Several facets of this case remain largely unexplored. Intel and its amici have expressed concerns that AMD’s application, if granted in any part, may yield disclosure of confidential information, encourage “fishing expeditions,” and undermine the European Commission’s Leniency Program. See Brief for Petitioner 37; European Commission Amicus Curiae 11—16.18 Yet no one has suggested that AMD’s complaint to the Commission is pretextual. Nor has it been shown that §1782(a)’s preservation of legally applicable privileges, see supra, at 16, and the controls on discovery available to the District Court, see, e.g., Fed. Rule Civ. Proc. 26(b)(2) and (c), would be ineffective to prevent discovery of Intel’s business secrets and other confidential information.

On the merits, this case bears closer scrutiny than it has received to date. Having held that §1782(a) authorizes, but does not require, discovery assistance, we leave it to the courts below to assure an airing adequate to determine what, if any, assistance is appropriate.19

* * *

For the reasons stated, the judgment of the Court of Appeals for the Ninth Circuit is


Justice O’Connor took no part in the consideration or decision of this case.


1. “[A] letter rogatory is the request by a domestic court to a foreign court to take evidence from a certain witness.” Jones, International Judicial Assistance: Procedural Chaos and a Program for Reform, 62 Yale L. J. 515, 519 (1953). See Smit, International Litigation under the United States Code, 65 Colum. L. Rev. 1015, 1027 (1965) (hereinafter Smit, International Litigation) (noting foreign courts’ use of letters rogatory to request evidence-gathering aid from United States courts).

2. The Rules Commission also drafted amendments to the Federal Rules of Civil and Criminal Procedure and a Uniform Interstate and International Procedure Act, recommended for adoption by individual States. See Fourth Annual Report of the Commission on International Rules of Judicial Procedure, H. R. Doc. No. 88, 88th Cong., 1st Sess., 2 (1963).

3. See Smit, International Litigation 1026—1027, n. 72 (commenting that Congress eliminated the word “pending” in order “to facilitate the gathering of evidence prior to the institution of litigation abroad”).

4. The Alabama federal court granted summary judgment in Intel’s favor in the Intergraph litigation, and the Court of Appeals for the Federal Circuit affirmed. See 253 F.3d, at 699. A protective order, imposed by the Alabama federal court, governs the confidentiality of all discovery in that case. App. 72—73.

5. Both Intel and AMD are headquartered in the Northern District of California. Id., at 113.

6. AMD’s complaint to the Commission alleges, inter alia, “that Intel has monopolized the worldwide market for Windows-capable i.e. x86, microprocessors.” Id., at 55—56. The documents from the Intergraph litigation relate to: “(a) the market within which Intel x86 microprocessors compete; (b) the power that Intel enjoys within that market; (c) actions taken by Intel to preserve and enhance its position in the market; and (d) the impact of the actions taken by Intel to preserve and enhance its market position.” App. 55.

7. The First and Eleventh Circuits have construed §1782(a) to contain a foreign-discoverability requirement. See In re Application of Asta Medica, S. A., 981 F.2d 1, 7 (CA1 1992); In re Request for Assistance from Ministry of Legal Affairs of Trinidad and Tobago, 848 F.2d 1151, 1156 (CA11 1988). The Fourth and Fifth Circuits have held that no such requirement exists if the §1782(a) applicant is a foreign sovereign. See In re Letter of Request from Amtsgericht Ingolstadt, F. R. G., 82 F.3d 590, 592 (CA4 1996); In re Letter Rogatory from First Court of First Instance in Civil Matters, Caracas, Venezuela, 42 F.3d 308, 310—311 (CA5 1995). In alignment with the Ninth Circuit, the Second and Third Circuits have rejected a foreign-discoverability requirement. See In re Application of Gianoli Aldunate, 3 F.3d 54, 59—60 (CA2 1993); In re Bayer AG, 146 F.3d 188, 193—194 (CA3 1998).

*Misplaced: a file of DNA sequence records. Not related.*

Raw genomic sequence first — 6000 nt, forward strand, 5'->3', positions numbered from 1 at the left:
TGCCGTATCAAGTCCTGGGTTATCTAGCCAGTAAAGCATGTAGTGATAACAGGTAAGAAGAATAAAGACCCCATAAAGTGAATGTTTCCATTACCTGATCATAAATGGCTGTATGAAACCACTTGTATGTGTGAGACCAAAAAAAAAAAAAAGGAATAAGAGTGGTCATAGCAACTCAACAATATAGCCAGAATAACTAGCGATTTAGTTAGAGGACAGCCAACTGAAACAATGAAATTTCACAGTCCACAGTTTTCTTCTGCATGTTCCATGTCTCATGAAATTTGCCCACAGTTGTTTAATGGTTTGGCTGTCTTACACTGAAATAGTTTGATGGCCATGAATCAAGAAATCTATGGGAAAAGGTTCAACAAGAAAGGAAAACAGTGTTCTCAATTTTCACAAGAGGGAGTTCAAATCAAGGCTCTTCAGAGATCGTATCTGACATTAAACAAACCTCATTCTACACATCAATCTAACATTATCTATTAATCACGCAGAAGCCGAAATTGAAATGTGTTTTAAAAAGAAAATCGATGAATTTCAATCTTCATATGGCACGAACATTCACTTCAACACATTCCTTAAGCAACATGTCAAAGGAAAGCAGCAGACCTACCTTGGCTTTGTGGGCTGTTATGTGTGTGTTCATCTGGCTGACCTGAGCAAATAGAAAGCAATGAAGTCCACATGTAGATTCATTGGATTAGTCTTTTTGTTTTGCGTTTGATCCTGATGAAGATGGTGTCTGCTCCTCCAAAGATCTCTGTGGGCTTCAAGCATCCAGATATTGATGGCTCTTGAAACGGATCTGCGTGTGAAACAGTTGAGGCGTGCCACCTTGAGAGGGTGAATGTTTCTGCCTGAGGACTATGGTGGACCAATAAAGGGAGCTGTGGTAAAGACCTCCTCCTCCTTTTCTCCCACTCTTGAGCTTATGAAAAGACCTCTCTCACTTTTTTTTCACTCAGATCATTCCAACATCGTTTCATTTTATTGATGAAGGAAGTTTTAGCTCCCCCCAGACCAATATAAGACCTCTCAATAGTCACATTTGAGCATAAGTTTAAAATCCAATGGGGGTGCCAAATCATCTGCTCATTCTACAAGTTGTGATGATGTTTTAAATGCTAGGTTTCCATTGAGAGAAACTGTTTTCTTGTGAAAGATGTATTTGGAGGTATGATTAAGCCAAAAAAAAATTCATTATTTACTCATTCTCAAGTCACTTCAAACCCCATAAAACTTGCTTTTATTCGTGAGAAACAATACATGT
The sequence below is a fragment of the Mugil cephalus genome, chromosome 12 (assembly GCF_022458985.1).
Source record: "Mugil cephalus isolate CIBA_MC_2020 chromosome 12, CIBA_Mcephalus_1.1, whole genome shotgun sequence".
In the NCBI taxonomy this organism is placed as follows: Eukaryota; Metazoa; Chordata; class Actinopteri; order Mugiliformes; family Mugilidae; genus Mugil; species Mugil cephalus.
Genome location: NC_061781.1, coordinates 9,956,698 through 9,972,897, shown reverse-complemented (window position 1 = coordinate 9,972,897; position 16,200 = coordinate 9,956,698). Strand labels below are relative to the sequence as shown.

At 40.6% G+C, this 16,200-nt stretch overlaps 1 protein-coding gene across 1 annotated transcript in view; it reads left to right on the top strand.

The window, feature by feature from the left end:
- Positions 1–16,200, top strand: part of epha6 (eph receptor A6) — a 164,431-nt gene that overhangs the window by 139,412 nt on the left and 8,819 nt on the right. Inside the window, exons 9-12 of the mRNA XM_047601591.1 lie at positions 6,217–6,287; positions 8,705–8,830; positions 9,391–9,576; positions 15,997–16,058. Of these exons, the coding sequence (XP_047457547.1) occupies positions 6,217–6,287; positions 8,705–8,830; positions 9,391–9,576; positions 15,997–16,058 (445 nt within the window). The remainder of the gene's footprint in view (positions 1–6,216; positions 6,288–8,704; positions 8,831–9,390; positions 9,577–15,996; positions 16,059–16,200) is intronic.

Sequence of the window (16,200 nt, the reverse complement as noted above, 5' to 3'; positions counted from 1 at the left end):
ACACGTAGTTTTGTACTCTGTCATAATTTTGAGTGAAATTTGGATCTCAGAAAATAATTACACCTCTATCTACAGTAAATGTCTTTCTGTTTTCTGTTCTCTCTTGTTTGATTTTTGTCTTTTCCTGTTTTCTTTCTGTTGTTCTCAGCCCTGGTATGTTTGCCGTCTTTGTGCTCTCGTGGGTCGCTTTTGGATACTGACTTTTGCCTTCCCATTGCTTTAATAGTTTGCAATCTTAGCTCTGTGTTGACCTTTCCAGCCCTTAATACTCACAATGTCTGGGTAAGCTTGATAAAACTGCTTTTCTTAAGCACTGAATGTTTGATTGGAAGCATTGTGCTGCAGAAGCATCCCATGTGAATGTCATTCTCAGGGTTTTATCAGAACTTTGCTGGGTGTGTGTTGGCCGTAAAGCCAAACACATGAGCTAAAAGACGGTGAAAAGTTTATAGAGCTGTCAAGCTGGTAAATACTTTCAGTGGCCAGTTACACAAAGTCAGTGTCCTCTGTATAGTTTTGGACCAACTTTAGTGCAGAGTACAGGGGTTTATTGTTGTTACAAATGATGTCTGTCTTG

8. The Court of First Instance, which is “attached to the [European] Court of Justice,” was established “to improve the judicial protection of individual interests, particularly in cases requiring the examination of complex facts, whilst at the same time reducing the workload of the [European] Court of Justice.” C. Kerse, E. C. Antitrust Procedure 37 (3d ed. 1994).

9. The dissent suggests that the Commission “more closely resembles a prosecuting authority, say, the Department of Justice’s Antitrust Division, than an administrative agency that adjudicates cases, say, the Federal Trade Commission.” Post, at 4. That is a questionable suggestion in view of the European Commission’s authority to determine liability and impose penalties, dispositions that will remain final unless overturned by the European courts. See supra, at 10.

10. The term “interested person,” Intel notes, also appears in 28 U.S.C. § 1696(a), a provision enacted concurrently with the 1964 revision of §1782. Brief for Petitioner 27. Section 1696(a) authorizes federal district courts to “order service … of any document issued in connection with a [foreign] proceeding” pursuant to a request made by the foreign tribunal “or upon application of any interested person.” Intel reasons that “[t]he class of private parties qualifying as ‘interested persons’ for [service] purposes must of course be limited to litigants, because private parties … cannot serve ‘process’ unless they have filed suit.” Ibid. (emphasis in original). Section 1696(a), however, is not limited to service of process; it allows service of “any document” issued in connection with a foreign proceeding. As the Government points out by way of example: “[I]f the European Commission’s procedures were revised to require a complainant to serve its complaint on a target company, but the complainant’s role in the Commission’s proceedings otherwise remained unchanged, [§]1696 would authorize the district court to provide that ‘interested [person]’ with assistance in serving that document.” Brief for United States as Amicus Curiae 20, n. 11.